Naugatuck Daily News from Naugatuck, Connecticut on November 28, 1949 · Page 1
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Naugatuck Daily News from Naugatuck, Connecticut · Page 1

Naugatuck, Connecticut
Issue Date:
Monday, November 28, 1949
Page 1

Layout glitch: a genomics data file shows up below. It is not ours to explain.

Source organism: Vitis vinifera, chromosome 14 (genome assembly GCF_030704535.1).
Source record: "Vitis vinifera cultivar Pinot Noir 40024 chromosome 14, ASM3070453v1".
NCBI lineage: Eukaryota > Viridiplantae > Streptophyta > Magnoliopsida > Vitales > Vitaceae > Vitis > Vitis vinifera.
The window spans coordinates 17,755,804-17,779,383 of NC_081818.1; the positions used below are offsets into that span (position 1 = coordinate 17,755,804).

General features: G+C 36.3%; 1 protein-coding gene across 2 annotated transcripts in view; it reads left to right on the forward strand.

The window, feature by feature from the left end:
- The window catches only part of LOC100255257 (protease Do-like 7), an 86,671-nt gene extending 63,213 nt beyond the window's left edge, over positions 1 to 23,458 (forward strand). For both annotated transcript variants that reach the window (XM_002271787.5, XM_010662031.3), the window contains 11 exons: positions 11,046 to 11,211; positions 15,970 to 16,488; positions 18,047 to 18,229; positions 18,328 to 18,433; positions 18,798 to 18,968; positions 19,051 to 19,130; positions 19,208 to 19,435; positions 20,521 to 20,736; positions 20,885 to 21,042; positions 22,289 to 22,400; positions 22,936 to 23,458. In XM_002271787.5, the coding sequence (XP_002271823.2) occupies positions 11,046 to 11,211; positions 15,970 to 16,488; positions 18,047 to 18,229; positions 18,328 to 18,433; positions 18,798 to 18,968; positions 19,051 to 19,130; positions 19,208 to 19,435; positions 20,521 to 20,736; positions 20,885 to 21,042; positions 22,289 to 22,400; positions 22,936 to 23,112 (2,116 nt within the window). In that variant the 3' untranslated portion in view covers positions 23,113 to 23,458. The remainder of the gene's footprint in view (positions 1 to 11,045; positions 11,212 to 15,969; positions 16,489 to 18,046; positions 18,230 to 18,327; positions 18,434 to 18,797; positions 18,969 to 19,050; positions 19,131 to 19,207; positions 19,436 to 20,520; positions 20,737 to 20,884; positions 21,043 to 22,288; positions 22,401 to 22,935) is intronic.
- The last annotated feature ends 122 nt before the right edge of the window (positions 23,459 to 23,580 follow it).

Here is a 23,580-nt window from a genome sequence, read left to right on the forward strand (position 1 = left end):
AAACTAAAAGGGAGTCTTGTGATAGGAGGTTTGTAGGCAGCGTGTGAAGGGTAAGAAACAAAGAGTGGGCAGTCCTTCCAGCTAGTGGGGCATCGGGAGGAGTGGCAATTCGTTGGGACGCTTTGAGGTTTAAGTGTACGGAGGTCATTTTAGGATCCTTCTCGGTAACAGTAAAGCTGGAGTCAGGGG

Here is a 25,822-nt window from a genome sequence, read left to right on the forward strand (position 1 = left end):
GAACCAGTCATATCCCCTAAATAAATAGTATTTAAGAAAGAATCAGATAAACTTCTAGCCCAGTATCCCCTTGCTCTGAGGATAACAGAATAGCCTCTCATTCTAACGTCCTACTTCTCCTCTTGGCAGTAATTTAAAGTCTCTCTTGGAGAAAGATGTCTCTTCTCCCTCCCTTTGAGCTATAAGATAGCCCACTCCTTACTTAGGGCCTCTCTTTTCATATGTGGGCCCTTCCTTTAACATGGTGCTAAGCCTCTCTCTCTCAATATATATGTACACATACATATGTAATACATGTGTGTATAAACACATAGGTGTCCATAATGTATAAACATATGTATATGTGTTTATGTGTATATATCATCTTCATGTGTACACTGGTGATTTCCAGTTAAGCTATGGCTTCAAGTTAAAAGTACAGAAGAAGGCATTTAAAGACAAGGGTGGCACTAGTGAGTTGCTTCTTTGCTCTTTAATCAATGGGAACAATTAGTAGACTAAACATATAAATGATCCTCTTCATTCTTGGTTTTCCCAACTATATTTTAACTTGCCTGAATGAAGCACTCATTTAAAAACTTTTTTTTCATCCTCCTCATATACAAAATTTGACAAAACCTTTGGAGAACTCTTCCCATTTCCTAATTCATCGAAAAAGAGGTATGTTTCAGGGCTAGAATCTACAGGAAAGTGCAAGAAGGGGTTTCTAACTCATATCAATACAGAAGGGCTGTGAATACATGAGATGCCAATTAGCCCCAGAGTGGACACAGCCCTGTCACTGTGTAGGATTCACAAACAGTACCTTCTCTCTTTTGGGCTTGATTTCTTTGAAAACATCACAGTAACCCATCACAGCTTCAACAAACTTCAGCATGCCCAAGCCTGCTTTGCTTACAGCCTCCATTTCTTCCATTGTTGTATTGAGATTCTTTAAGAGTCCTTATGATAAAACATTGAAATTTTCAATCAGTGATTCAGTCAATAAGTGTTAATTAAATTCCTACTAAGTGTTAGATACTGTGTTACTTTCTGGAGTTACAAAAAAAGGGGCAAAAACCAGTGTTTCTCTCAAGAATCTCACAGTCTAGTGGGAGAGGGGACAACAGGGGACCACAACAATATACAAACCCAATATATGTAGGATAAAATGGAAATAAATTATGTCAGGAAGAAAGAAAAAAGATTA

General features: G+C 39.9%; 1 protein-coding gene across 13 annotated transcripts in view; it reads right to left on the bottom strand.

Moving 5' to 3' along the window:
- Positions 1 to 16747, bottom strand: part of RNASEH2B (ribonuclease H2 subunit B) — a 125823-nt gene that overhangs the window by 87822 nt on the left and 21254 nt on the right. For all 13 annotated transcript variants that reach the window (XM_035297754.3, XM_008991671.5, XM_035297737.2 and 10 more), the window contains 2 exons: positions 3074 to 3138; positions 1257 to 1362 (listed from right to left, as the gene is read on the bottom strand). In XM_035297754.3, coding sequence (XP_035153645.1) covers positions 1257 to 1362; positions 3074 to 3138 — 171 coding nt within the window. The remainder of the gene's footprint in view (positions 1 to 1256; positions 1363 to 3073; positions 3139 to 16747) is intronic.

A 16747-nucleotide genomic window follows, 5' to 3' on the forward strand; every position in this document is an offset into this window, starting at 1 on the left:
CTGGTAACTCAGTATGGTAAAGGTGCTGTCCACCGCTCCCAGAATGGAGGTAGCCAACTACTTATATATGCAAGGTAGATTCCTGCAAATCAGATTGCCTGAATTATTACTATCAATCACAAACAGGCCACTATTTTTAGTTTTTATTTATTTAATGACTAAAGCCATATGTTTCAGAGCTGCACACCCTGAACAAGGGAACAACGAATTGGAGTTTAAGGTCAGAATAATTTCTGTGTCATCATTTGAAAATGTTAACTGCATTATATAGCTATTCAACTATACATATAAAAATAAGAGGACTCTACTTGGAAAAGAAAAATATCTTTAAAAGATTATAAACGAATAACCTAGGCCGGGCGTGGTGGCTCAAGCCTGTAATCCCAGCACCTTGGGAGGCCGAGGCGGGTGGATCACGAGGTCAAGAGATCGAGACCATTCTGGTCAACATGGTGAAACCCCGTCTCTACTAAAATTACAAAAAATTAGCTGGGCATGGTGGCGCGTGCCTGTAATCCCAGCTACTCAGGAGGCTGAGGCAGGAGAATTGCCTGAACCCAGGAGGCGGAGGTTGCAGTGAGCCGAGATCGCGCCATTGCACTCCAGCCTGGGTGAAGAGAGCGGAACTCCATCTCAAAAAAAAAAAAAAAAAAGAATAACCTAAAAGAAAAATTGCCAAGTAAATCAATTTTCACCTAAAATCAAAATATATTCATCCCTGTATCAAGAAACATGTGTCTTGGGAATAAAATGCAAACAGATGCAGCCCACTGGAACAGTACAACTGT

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Today's Chuckle "Now here." said the nale*lady in the millinery tthoppc, "is a hat that never will K o out of Htyle. It will look ridlculoua yoar after year." —Cities Service Dealer. ems "Dedicated To Community Public Service" VOL. LXIV, NO. 278 ESTABLISHED 1885 MONDAY, NOVEMBER 28, 1949 Leased Wire Service of the United Press w K A T ii ic n Mostly cloudy 'ind not vn r.,i.| this afternoon. Coniinm-il mns:!v cloudy and not .so cr.'il tonight, the low about 30. Tomorrow, clou- ly followed by rain j.robnb!y bi-- RinninK as snow about mid-day, milder with the hifrn bct.we.--n -10 and 45. TEMPERATURE REPORT Midnight. 29; 3 a. m., 30 8 a. m , 32; 9 a. m., 34; noon, 38 8 PAGES PRICE FIVE CENTS New Haven Man Held In Local Safe-Cracking Attempt B^^l A ^^§ ^M -m«- * i-m -w-r -m •*-. •_ _- _ ~ ' ^HMM - ^B First Snow Storm Blankets Borough Cold Weather Accompanies Two Inch Snow Fall; No Accidents Naugatuck was blanketed under two inches of snow yesterday in the first storm of*the current winter season. The storm was accompanied by winds and freezing temperatures, but no accidents or oth- T mishaps were reported by police and fire department officials as the result of weather conditions. Officials of the Nauga^uck Water Co. reported a total snowfall cf two inches, with a precipitation of J.4 inches. The storm brought the total precipitation for the month to 1.24 inches, which is considerably below normal, as was the case in October. The minimum temperature yesterday was 12 degrees, with the maximum being 34 degrees. The first snow storm last year occurred Monday. Nov. 29, -with a total fall of two inches. Street department crews were touring the borough's streets during the storm spreading sand to eliminate slippery thoroughfares, which were hazardous to vehicular as well as pedestrian travel. State Police at the Bethany Barracks reported a quiet day as far ji£ the storm -was concerned. State Highway Department crews placed their trucks and plows into service, spreading sand on the main thorough fares. In Waterbury the storm left 1.06 inches of snow and the temperature hit a low of 11 degrees and n. high of 25 degrees. Four persons In Waterbury were treated at the T/aterbury Hospital for injuries received in falls on slippery pavements. Hartford, "*j5ov." 2R^--<CUP)—The enow brought good sledding for tbe youngsters. But it also brought dangers the State Motor Vehicles Department warned today. Parents -were cautioned not to allow children to use their sleda en driveways leading into traveled roads. Last winter four children •were killed in such accidents. The department recommends tlie wide open spaces for sledding— Irce from traffic hazards. Marshall Honored By Mayors More Snow? Hartford. Nov. 28—(UP)—Most of Connecticut is slopping around in the remains of the winter's first snowstorm. Rising temperatures turned the snow to slush. But the weather bureau forecasts another snowfall for tomorrow although it very likely will turn to rain. In many parts of -the state, particularly the northern sections, yesterday's storm left about four inches of snow. Southern regions had little more than a trace of snow. All highways are open and cleared. Secondary roads, however, are somewhat slippery. Motorists are urged to use caution. Y1CA To Elect Slate Of Officers Officers for the coming year will be elected this afternoon at a meeting of the Board of Directors of the Naugatuck YMCA, at 5 o'clock in the^T. John E. Caskey, president, will preside for the last time. It was announced at the Y's annual meeting last week that he will retire today without seeking reelection. A nominating committee, headed by Wesley S. Coe, will present the slate. Others on the committee are Conrad Ham and William G. Boies. Reports will be submitted by general secretary Herbert E. Brown, treasurer Hilding N. Olson and by the chairmen of various outstanding committees. Around The World In Brief (By Unite4 Press) ROBINSON RITES 1 New York—Police expect some 30,000 persons to attend funeral services for 71-year-old Negro dancer Bill Robinson at 1 p. m. Thousands more will line the route for the funeral procession as "Bojangles" goes down Broadway for the last time. Mayor William O'Dwyer will eulogize the famed entertainer. _ oOo PACIFIC STORM Seattle—The Pacific northwest has begun cleaning up after a violent storm that blew in out of the Pacific ocean and caused 22 deaths, left four persons missing and scores of injured. As the storm roared inland, it left millions of dollars in property dam- • oOo IN FLORIDA (Key West, Florida) — President Truman and his family landed at the Boca Cliica Air station at 12:16 P. M. (EST) for their three-week vacation i n Florida. The President was g-lv- en a formal welcome by Nivy officers, then drove along Sunlit Causeway to the Navy base where lie wll spend his work- play holiday. COAL STRIIC& New York—John Lewis meets with his 200 union planners today to decide whether to go through with a threatened new coal strike Wednesday midnight. Most observers believe Lewis may urge »he UMW policy committee to oostponc the new walkout at 'east until after Christmas and New Year's. ON TRIAL Washington—Congressman J. Parnell Thomas has gone to trial en charges of taking salary kickbacks from some of his congressional employes. The long delayed trial of the New Jersey Republican finally got underway in Federal District Court in Washington. SHELLED * (Washington—Another Isbrandh- „ . .. ... ^ ., sen lino freighter has been shell- j Show at Mad River Grange. Waed in the Far East. The State Department says the Sir John Franklin, out of New York, was hit 12 times while trying to run the Nationalist blockade from Hong- Kon^- to Shanghai. FOOD COSTS Boston—A six-state federal survey shows that the price of food in New England dropped in Portland, Me., Providence. R. I., Manchester, N. H., Boston and Fall Paver, Mass., and Bridgeport, Conn. oOo REDS ON TRIAL Belgrade—The Yugoslav government announces that 12 Russian citizens charged with spy- Ing will go on trial for their lives In the city of Sarajevo this Thursday. The trial will be the first major proceeding against Russians outside Russia since the war. CHUNGKING TO FALL Chungking—Advance units of Chinese Communist forces are reported to be within 13 miles of the Nationalist refugee capital of Chungking. The Reds are driving on the city from three sides and observers expect its fall within 24 hours. On behalf of the U. S. Conference of Mayors, President Truman presents the organization's Distinguished Public Service Award nlaque to Gen. George C. Marshall at r» White House ceremony. The citation noted particularly the General's new service as president nf 'he \mer- ican Red Cross. Looking on is Mrs. George C. Marshall. (International) Naugatuck Leads Smaller Communities In Safety Xmas Slides To Be Shown Beacon Falls Motion 17-icture slide 1 -, depicting the . Birth o^ Christ, will be shown by Mrs. L. A. Harper, Jr., wile of the minister of the TTni- tcd Church, ut the annual Christmas party of tih.3 Loyal Daughter.?. Monday night, Dec. 5, at 8 o'clock at the church. Mrs. Ruth i Chcskoy is chairman of arrangement 1 ;. Mrs. James Reilly will preside at a business meeting previous to th9 party. Plans call fur a grab-bag- a n-d other entertain m.ont. Refreshments v/ill be served by Mrs. Chesky. Mrs. Ruth Clark, Mrs. Walter Dinkoski, MI-H. .John Ferguson and Mrs. Joac-ph Fiwhor. VARIETY SHOW Members of Rock Rimmon Grange attending the Variety tcrbury, Wednesday niuht, are asked to meet at the home of I.ivia Sabia, Wolf avenue at. 7.15 p.m. Ray Sullivan and Jackie Slm-j;.snn will provide music for dancliiK following- the show. A group from the local grange, including- Elaine, Edeo Lou Shelter, Clara Hawkins and Livia Sabia, will present a make-up skit: as part of the program. First and Second Degree candidates will go .to Mad River Grange Waterbury, Thursday night, leav- ! ing; tine Sabia Home a-bout 7 o'clock. HOLIDAY Mary Ann Rung, daughter of Mr. and Mrs. Edward Rur.p, and a student at Syracuse University Syiacuje, N. Y. spent the holidays at her home. AT HOME Joanne S\vnn, dau^hte'- of and Mrs. Wilfred Swan, and Andrews, daughter of Mr. Mrs. Arthur Andrew, both Letter From Santa Claus Dear Children. Here at the North Pole it is dark almost all day long. So we must carry candles wherever we go. At night when the elves climb the stairs to the elf loft over the toy shop they hold lighted candles hijjh above their peaked caps and yawn becau s e they are so sleepy. The grandmother elves croon a lullaby as they help the little tots up the stairs. All are wearing bright colored gowns and pajamas, and of course robes and slippers. They always wear their pesikcd caps, too, as night caps. Each ni.srht Mother Claus and I are on hand to say good night to The North Pole the faithful, hardworking litte elves. Then we close up the toy shop for the night and return to Mother Claus' comfortable, warm kitchen. I usually find my robe and sliippers, and yes, my pipe, too. Then Mother Claus makes • us each a cup of hot chocolate which we drink as we sit by the kitchen range. As we talk, we can hear the wood crackling in cheerful iglee. I suppose it can hea; talking about Christma-s. Tonight, Mother Claus tweaked my nose and said, "Santa, be sure to try that suit (5n tonight to make sure it fits.' And of course I will. Love, —8** "BUI" Old»kow«kl M the City Package Store for *ll jowr Ikraor •r«dft. Can <S»» for qileit ' us SANTA CLAUS. —Take no on sudden wint-r weather. Let ICrlcKson Motors. 1S» Hajbcr Avc,, winterize your cur now. Mrs. Jane and students at the University of Connecticut, Storrs, spent the holidays at home. Report On Scout Campaign Tonight Final reports on the annual Bov Scout financial campaign conducted during the weekend will be made tonigrht at a meeting between 5 and 9 oclock in the Maple street firehouse The drive, under the chairmanship of Puul S O 1 Brien. opened 'Friday and continued through yesterday. The local quota is $3,300. Deaths CARTER—Frederick J. o f -7 South Main street, Naugatuck. in Watprbury, Nov. 26, 1949. Funeral Tuesdn\ morning at 10-30 o clock from Buckmiller Funeral Home, 22 Park Place, to St Michael's Episcopal Church at 11 Burial i n Grove Cemetery Friends may call at the funeral home this afternoon and evening from 2 to 5 and 7 to 10 o'clock' ter. Call Wanit. 6(149 today lor Great Oak Farm DaNtnnrigert milk—VdT — Insure )-onr child's health this win- Traffic Commission Presents Banner To Gormley, Carter The borough today received recognition of having attained a record of 900 fatality free days from June 8, 1947, to Nov. 24, becoming the only community of its size in the state to have made the achievement. ' H. Russell Tyron of the Connecticut State Traffic Commission, who presented a safety banner to Warden Harry L. Carter and Police Chief John J. Gormley today, said, *'I am very pleased to note the excellent record of Naugatuck. The borough is at the top of the list in. places of its size for having the most traffic fatality-free days. I hope that the town will be able to reach 1,000 days and even more." Both Mr. Tyron and Chief Gormley appeal to Naugatuck motorists to remain alert when on the highways, and to continue their efforts in safe driving. They especially cautioned motorists to exercise care in driving during the winter months, when snow and ice make vehicular and pedestrian traffic more hazardous. Frederick J. Carter, Native Of England, Passes In Hospital Frederick J. Carter, 78, of 77 South Main street, died Saturday night in the Waterbury Hospital following a long illness. A native of Birmingham, England, Mr. Carter came to the United States and Naugatuck 60 years ago. During his youth he was known in this borough ap a tap dancer and entertainer. Until Ms- retirement several years ago, he was an em- ploye of the U. S. Rubber Co. A charter member of the Nau- pa.t.uck Aerie of Eagles, he was a member of St. Michael's Episcopal Church. He ia survived by several nieces and nephews. Funeral services will be held tomorrow morning at 10:30 o'clock from the Buckmiller Funeral Home, 22 Park Place, to St. Michael's Episcopal Church it 11 o'clock, with the Rev. Winfred B. Langhorst. officiating. Burial will oe in Grove Cemetery. Friends may call at the funeral home this afternoon and evening" from 2 to 5 and 7 to 10 o clock. Fifth Legislative Compromise Attempt Scheduled Tomorrow Hartford, Nov. 28—(UP)—A fifth attempt will be made tomorrow to reach a legislative compromise on the school aid problem. Leaders of both parties met wit.H Governor Bowles for two hours -today and discussed how the s'.ata can help municipalities build more Ffhools. Three other bipartisan meetings were held last week. The leaders had no comment to make after today's talk. They said, however, that they will meet again "tomorrow morning before the special legislative session reconvenes, Suspended Terms, Fines Are Imposed Brothers Charged With Dragging Woman From Home Three Waterbury brothers, charged with breach of the peaci, were arraigned before Judge Ma r- tir L. Caine in borough court Saturday morning. Two brothers received fines, and one of them a suspended jail sentence, and the third brother -was turned over to juvenile court authorities. Michael Genova, 23, of 62 Ash street, Waterbury, was fined $75 and given a three months' jail sentence suspended for one year. Joseph Genova, 27, of 32 Seeley street, Waterbury, was fined S50, and Sa/lvatore Genova, 17, of 20 America street, Waterbury, was turned over to juvenile authorities. The case resulted from the arrest of the three brothers, who were charged with ''forcibly" carrying and dragging Mrs. Michael (SanAngelo) Genova from the hcmc of her mother Monday morning, Nov. 14. Mrs. SanAngelo resides at 55 Central avenue. Asks Maximum Atty. Henry S. Marlor, Jr., counsel for Mrs. Genova and Mrs. Sun Angelo, argued that the law rtoas not recognize such an act and that society condemns rather than con- aones breach of the peace. He stated that under the provisions of the law he recommended the brothers be given the marirnum jail sentence of one year and fined. Pros. Atty. Thomas Neary agreed with the plaintiffs counsel in giving the brothers a jail sentence, but said that he recommended a shorter jail sentence as he felt the case was "essentially lamily trouble." Atty. Marlor disagreed with the defendants' lawyer, Atty. Walter R. Griffin of Waterbury, who argued that the Genova brothers' motive ''was good in as much as they were trying to make a reconciliation, which has been accomplished." It was claimed that Mrs. Genov.x f>nd her two-year-old baby were taken from her mother's house to Waterbury under pnteat, while she was alone with her baby and her 82-year-old grandmother. Mrs. Geneva's 15-year-old brother also was present during part of the disturbance. Michael Genova testified that he took his wife from the house, but did not "drag her out." He admitted that during their married life 'ne had "hit her a few times." Judicial notice was given that the iwo older brothers and a. third ptrson had at one time "beaten up" Mrs. Geneva's father, Mlchnn.] San Angelo, but that no decision was handed down in the case. JoJseph Gonova claimed that he had not "touched" the woman's person, but had "taken hold of her clothing." Mrs. Genova on the witness stand said that at the time the brothers came into the house she "didn't want to go with them," but stated that when she had gotten into a waiting auomobile that her husband "convinced" her that he had found an apartment to live in in Waterbury. Both the "grandmother and Mrs. Geneva's brother took the stand. Deed For Borough Land To Be Sent To General Nolan A title /search on borough owned property on Rubber avenue, and a deed conveying about three and a half acres of the land, located in the southwest corner of Meadowbrook Home property, wi!l be sent to Brigadier General Joseph P. Nolan of the Connecticut National Guard tomorrow. Warden Harry L. Carter today said that Borough Atty. Joseph E. Talbot has completed the title search on the land, which will be the site for the erection of a projected National Guard garage and armory. Mr. Talbot expects to have th-e deei completed, and will send that and the title search to Hartford tomorrow. This will complete ths Icg-alitiej involved in giving- the property to the state lor the proposed structure. Trooper Dooling Reports Six-Man "Gang" Operated In Area; Five Are Sought Asked To Plug Up A-Bomb Leaks "T-^"»J U. S. Attorney General J. Howard McGrath (left) and Sen. Brlen McT Mahon (D-Conn.), chairman of ihe Congressional Atomic Energy Committee, leave the White House after a closed-door conference with President Truman. The latter directed. McGrath to crack down on Indiscreet Congressmen or anyone else who divulges secret Information about the atom bomb and other, weapons. (International Soundphoto) Barber Shop Singers Win Praise In First Concert Yule Lights Go On Today A white Christmasy effect will be added to the streets of Naugatuck late this afternoon when the elaborate lighting effects arranged by the Retail Division of the Chamber of Commerce for the first time. are turned on Sunday's snow will make the scene more attractive. The third year of the street lighting program will be the m'ost extensive of all, Chairman William Schpero reports. Local firms contributing to the program have prominently displayed identifying stickers in their front windows. Mr. Scbpero will be interviewed at 5:30 today following the regular NEWS broadcast over Station WATR. He will give a detailed account of the lighting program this year. Policemen will pull the switches to turn on the lights. Bowles May Name Successor To Senator Baldwin Today Hartford, Nov. 28—(UP)—Governor Bowles intends to confer soon, possibly later today, with Senator Brien McMahoni concerning- the appointment of a successor to Raymond E. Baldwin. Bowles is reported to be planning to name his former business partner, William Benton of South- oort, but he wants to talk the matter over with Connecticut's senior senator first. Baldwin retires from the Senate icxt month to assume a seat on 'he state Supreme Court. New Haven Tallies 14th Traffic Death As Woman Succumbs mediately advertise for bids on the garage, and that Ithe conrac will be awarded in about two weeks New Haven, Nov. 28 —CUP)—In- luries recived when she was hit by - | a bus caused the death today of 47-year-old Mrs. Emma Webb. She was struck last night while following advertising for bids. The garage must be under contract bv Dec. 31. -For Chrl»lina» (or tllo toollle e Bhop at Hadley'n in w n terlinry whom trying to cross a street during » snow storm. ' tt was New Haven's 14th traffic fatality of the year, compared with nine deaths for the entire year of 1918. JllanSs UU'TmoSVmSShctS?^; 1 !: tt was the m *Y death in Cor Aav. ' ' necticut attributed to the storm, Capacity Crowd Attends "Parade" In HS Auditorium Some 450 persons applauded the first annual Parade of Quartets to be sponsored by the Naugatuck Chapter of Barber Shop Quartet Singers, Saturday evening in the Naugatuck High school auditorium. Arthur Chapter, Swan, president of said today that the the Parade was a huge success and expressed his thanks and the thanks of the Chapter! for the fine support of the public. Twelve quartets, including two from Naugatuck, participated. They were: the Salem Village Four and the Naugatones, Naugatuck; the Knights of Melody, Waterbury; the Silvertones, Meriden; the Parlor Rocks, Bridgeport; the Linen Dust- Free Motors, Inc. Break In March, 1948 Solved By State Trooper; Identity Of Man Under Arrest Not Revealed Pending 5 Other Arrests A series of car thefts and attempted safe robberies; including the abortive effort to crack Ihe safe at the Free Motors. Inc., North Main street on March 22, 1948 has been traced to a New Haven gang of six men, one of whom was arrested today by State Trooper Edward J. Dooling of Naugatuck. RDWARD J. DOOLING Breaks Case ers, Hartford; the Cavaliers, Bridgeport; the Razor Strops, Rockville; the Crow-Matics, Hartford; the Chord Pickers, New Haven; the Chord Scramblers, Derby; and the Down-Towncrs, of Bridgeport. Kenneth Rapieff, a native of_ Naugatuck who is now announcer in charge of special events for the Yankee Network, in Bostori, was master of ceremonies. Second Ward Burgess William Rado welcomed the audience, representing Warden Harry L. Carter, who was unable to attend. An honored guest was E. Wesley Enman, of Boston, president of Boston's Barber Shop Chapter. Mr. Enman is a past district governor of Kiwanis Clubs in Massachusetts and a past commander of the Boston American Legion. He explained '.he aims and purposes of Barber Shop Quartet Chapters and led the audience in group singing. He was later master of ceremonies at the afterglow concert, held in the Elks' rooms. Church street. Mr. Enman said that the audience was one of the most receptive it has ever been his pleasure to perform before. A new sound shell, constructed by members of the Chapter, was used for the first time. Besides Mr. Swan, others who were on the committee which arranged the Parade were: John Kelly, vice-chairman, Charles Vest Raymond Churchill, Michael Poynter, Louis Schiller, Harold Scho- tield. George Fellows, Henry Bag- Jey, Seymour Squires, John Riccardi and Fred Wolhke. Members of the Junior Woman's Club were ushers. Trooper Dooling, in making known that the long trail of investigation has been completed, declined to identify the man under arrest pending the time when the other five will be taken into custody. A dragnet has been set for the quintet at large. Three men took part in the break at Free Motors. They were seen in the company office by Patrolman James Hennessey -who gave chase, but they escaped in a stolen car. They had failed to open the safe when delected. The same three and three others will be charged with a break at the Breycr Ice Cream Co., Derby, July 17, 1948, Trooper Doojing said. In that break they spoiled 2,000 gallons of ice cream by opening a freezer door. They attempted to open the safe with electric drills and an explosive charge, but failed when the drills broke off in the safe. Leaving the scene for more drills, they were scared off by a police cruiser ic the area, it was learned. "Expert" The man in custody was identified by Trooper Dooling as an "expert" safe blower, whose tools included torches and charges. Four stolen cars have also been traced to the New Haven gang. Among other attempted breaks listed against the six are one in Meriden in the spring of 1948. with a gasoline station as the intended abjective. Another Hospital Bulletins Antonio Aires, 8 Christensen street, is a medical patient in St. Mary's hospital, Waterbury. John Casper, 13 Hotchkiss street, shows slight improvement today at St. Mary's hospital, Waterbury, where he has been a medical i«a- tient for the past 12 days, - gas station in North Haven in the same period of lime was also broken into and the Phil- gas Co., Derby was the scene of still another attempted creak. The man taken into custody by Trooper Dooling was brought to Naugatuck today for re-enactment of the attempted break at Free Motors Inc. He is expected to be arraigned in borough court later this week when the investigation is complete. Capt. Anthony Malone accompanied Trooper Dooling and the arrested man to the Free Motors Inc. today. | SHOPPING DAYS TILL CHRISTMAS